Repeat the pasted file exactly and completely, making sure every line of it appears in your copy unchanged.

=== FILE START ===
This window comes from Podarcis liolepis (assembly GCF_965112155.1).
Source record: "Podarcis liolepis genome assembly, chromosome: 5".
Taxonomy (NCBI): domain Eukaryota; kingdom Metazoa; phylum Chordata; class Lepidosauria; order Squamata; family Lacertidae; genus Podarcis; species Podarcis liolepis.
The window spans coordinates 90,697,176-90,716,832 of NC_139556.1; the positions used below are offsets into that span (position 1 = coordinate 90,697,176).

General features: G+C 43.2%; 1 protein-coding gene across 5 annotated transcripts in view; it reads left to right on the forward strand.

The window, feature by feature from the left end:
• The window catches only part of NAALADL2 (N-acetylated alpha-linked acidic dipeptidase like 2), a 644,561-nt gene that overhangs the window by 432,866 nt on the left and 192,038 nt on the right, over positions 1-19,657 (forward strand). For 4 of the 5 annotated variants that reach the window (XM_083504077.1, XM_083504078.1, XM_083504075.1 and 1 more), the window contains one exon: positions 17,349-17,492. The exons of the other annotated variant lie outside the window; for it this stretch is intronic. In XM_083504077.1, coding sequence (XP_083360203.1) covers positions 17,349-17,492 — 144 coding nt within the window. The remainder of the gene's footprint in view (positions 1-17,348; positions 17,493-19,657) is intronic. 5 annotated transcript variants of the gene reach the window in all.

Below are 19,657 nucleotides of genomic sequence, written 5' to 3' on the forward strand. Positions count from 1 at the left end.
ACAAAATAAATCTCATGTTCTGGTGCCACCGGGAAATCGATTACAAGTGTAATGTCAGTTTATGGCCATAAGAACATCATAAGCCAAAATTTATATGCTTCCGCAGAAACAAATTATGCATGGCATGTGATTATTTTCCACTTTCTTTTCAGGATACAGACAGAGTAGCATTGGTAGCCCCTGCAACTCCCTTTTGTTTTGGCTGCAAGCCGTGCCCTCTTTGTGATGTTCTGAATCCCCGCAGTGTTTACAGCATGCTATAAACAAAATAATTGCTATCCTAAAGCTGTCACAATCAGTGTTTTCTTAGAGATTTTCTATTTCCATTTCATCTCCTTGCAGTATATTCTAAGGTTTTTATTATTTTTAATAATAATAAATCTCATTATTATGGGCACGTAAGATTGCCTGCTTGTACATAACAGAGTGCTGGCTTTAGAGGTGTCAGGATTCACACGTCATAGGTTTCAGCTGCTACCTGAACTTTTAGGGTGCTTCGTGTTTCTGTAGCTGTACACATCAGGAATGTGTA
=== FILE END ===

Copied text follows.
This window comes from Podarcis liolepis (assembly GCF_965112155.1).
Source record: "Podarcis liolepis genome assembly, chromosome: 5".
Taxonomy (NCBI): domain Eukaryota; kingdom Metazoa; phylum Chordata; class Lepidosauria; order Squamata; family Lacertidae; genus Podarcis; species Podarcis liolepis.
The window spans coordinates 90,697,176-90,716,832 of NC_139556.1; the positions used below are offsets into that span (position 1 = coordinate 90,697,176).

General features: G+C 43.2%; 1 protein-coding gene across 5 annotated transcripts in view; it reads left to right on the forward strand.

The window, feature by feature from the left end:
• The window catches only part of NAALADL2 (N-acetylated alpha-linked acidic dipeptidase like 2), a 644,561-nt gene that overhangs the window by 432,866 nt on the left and 192,038 nt on the right, over positions 1-19,657 (forward strand). For 4 of the 5 annotated variants that reach the window (XM_083504077.1, XM_083504078.1, XM_083504075.1 and 1 more), the window contains one exon: positions 17,349-17,492. The exons of the other annotated variant lie outside the window; for it this stretch is intronic. In XM_083504077.1, coding sequence (XP_083360203.1) covers positions 17,349-17,492 — 144 coding nt within the window. The remainder of the gene's footprint in view (positions 1-17,348; positions 17,493-19,657) is intronic. 5 annotated transcript variants of the gene reach the window in all.

Below are 19,657 nucleotides of genomic sequence, written 5' to 3' on the forward strand. Positions count from 1 at the left end.
ACAAAATAAATCTCATGTTCTGGTGCCACCGGGAAATCGATTACAAGTGTAATGTCAGTTTATGGCCATAAGAACATCATAAGCCAAAATTTATATGCTTCCGCAGAAACAAATTATGCATGGCATGTGATTATTTTCCACTTTCTTTTCAGGATACAGACAGAGTAGCATTGGTAGCCCCTGCAACTCCCTTTTGTTTTGGCTGCAAGCCGTGCCCTCTTTGTGATGTTCTGAATCCCCGCAGTGTTTACAGCATGCTATAAACAAAATAATTGCTATCCTAAAGCTGTCACAATCAGTGTTTTCTTAGAGATTTTCTATTTCCATTTCATCTCCTTGCAGTATATTCTAAGGTTTTTATTATTTTTAATAATAATAAATCTCATTATTATGGGCACGTAAGATTGCCTGCTTGTACATAACAGAGTGCTGGCTTTAGAGGTGTCAGGATTCACACGTCATAGGTTTCAGCTGCTACCTGAACTTTTAGGGTGCTTCGTGTTTCTGTAGCTGTACACATCAGGAATGTGTA